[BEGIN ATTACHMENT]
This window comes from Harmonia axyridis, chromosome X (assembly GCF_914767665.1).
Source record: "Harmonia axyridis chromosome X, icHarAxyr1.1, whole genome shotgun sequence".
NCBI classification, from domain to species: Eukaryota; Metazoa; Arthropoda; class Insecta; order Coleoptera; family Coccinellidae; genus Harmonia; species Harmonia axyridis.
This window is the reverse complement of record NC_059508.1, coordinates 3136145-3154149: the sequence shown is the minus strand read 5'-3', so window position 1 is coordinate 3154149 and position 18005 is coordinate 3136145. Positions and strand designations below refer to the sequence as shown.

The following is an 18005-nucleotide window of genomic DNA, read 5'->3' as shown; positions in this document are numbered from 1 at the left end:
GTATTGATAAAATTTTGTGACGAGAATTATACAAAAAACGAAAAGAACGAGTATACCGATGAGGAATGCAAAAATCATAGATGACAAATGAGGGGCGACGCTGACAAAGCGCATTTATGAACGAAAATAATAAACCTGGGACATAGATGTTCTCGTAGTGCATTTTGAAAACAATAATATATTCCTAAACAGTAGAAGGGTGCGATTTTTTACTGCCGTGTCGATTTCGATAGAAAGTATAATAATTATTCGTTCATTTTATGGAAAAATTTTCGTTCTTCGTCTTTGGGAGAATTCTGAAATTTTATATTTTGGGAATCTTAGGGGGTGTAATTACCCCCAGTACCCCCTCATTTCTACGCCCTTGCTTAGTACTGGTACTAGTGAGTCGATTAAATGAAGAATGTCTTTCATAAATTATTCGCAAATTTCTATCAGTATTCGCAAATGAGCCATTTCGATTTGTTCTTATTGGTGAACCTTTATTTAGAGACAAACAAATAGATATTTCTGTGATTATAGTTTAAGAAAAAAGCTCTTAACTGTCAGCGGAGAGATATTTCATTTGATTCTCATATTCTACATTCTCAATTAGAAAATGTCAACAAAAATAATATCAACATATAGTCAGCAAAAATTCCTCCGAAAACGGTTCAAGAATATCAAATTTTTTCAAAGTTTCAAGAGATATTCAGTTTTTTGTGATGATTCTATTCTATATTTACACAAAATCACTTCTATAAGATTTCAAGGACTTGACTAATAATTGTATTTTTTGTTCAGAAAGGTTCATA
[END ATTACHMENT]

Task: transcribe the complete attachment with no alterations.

This window comes from Harmonia axyridis, chromosome X (assembly GCF_914767665.1).
Source record: "Harmonia axyridis chromosome X, icHarAxyr1.1, whole genome shotgun sequence".
NCBI classification, from domain to species: Eukaryota; Metazoa; Arthropoda; class Insecta; order Coleoptera; family Coccinellidae; genus Harmonia; species Harmonia axyridis.
This window is the reverse complement of record NC_059508.1, coordinates 3136145-3154149: the sequence shown is the minus strand read 5'-3', so window position 1 is coordinate 3154149 and position 18005 is coordinate 3136145. Positions and strand designations below refer to the sequence as shown.

The following is an 18005-nucleotide window of genomic DNA, read 5'->3' as shown; positions in this document are numbered from 1 at the left end:
GTATTGATAAAATTTTGTGACGAGAATTATACAAAAAACGAAAAGAACGAGTATACCGATGAGGAATGCAAAAATCATAGATGACAAATGAGGGGCGACGCTGACAAAGCGCATTTATGAACGAAAATAATAAACCTGGGACATAGATGTTCTCGTAGTGCATTTTGAAAACAATAATATATTCCTAAACAGTAGAAGGGTGCGATTTTTTACTGCCGTGTCGATTTCGATAGAAAGTATAATAATTATTCGTTCATTTTATGGAAAAATTTTCGTTCTTCGTCTTTGGGAGAATTCTGAAATTTTATATTTTGGGAATCTTAGGGGGTGTAATTACCCCCAGTACCCCCTCATTTCTACGCCCTTGCTTAGTACTGGTACTAGTGAGTCGATTAAATGAAGAATGTCTTTCATAAATTATTCGCAAATTTCTATCAGTATTCGCAAATGAGCCATTTCGATTTGTTCTTATTGGTGAACCTTTATTTAGAGACAAACAAATAGATATTTCTGTGATTATAGTTTAAGAAAAAAGCTCTTAACTGTCAGCGGAGAGATATTTCATTTGATTCTCATATTCTACATTCTCAATTAGAAAATGTCAACAAAAATAATATCAACATATAGTCAGCAAAAATTCCTCCGAAAACGGTTCAAGAATATCAAATTTTTTCAAAGTTTCAAGAGATATTCAGTTTTTTGTGATGATTCTATTCTATATTTACACAAAATCACTTCTATAAGATTTCAAGGACTTGACTAATAATTGTATTTTTTGTTCAGAAAGGTTCATA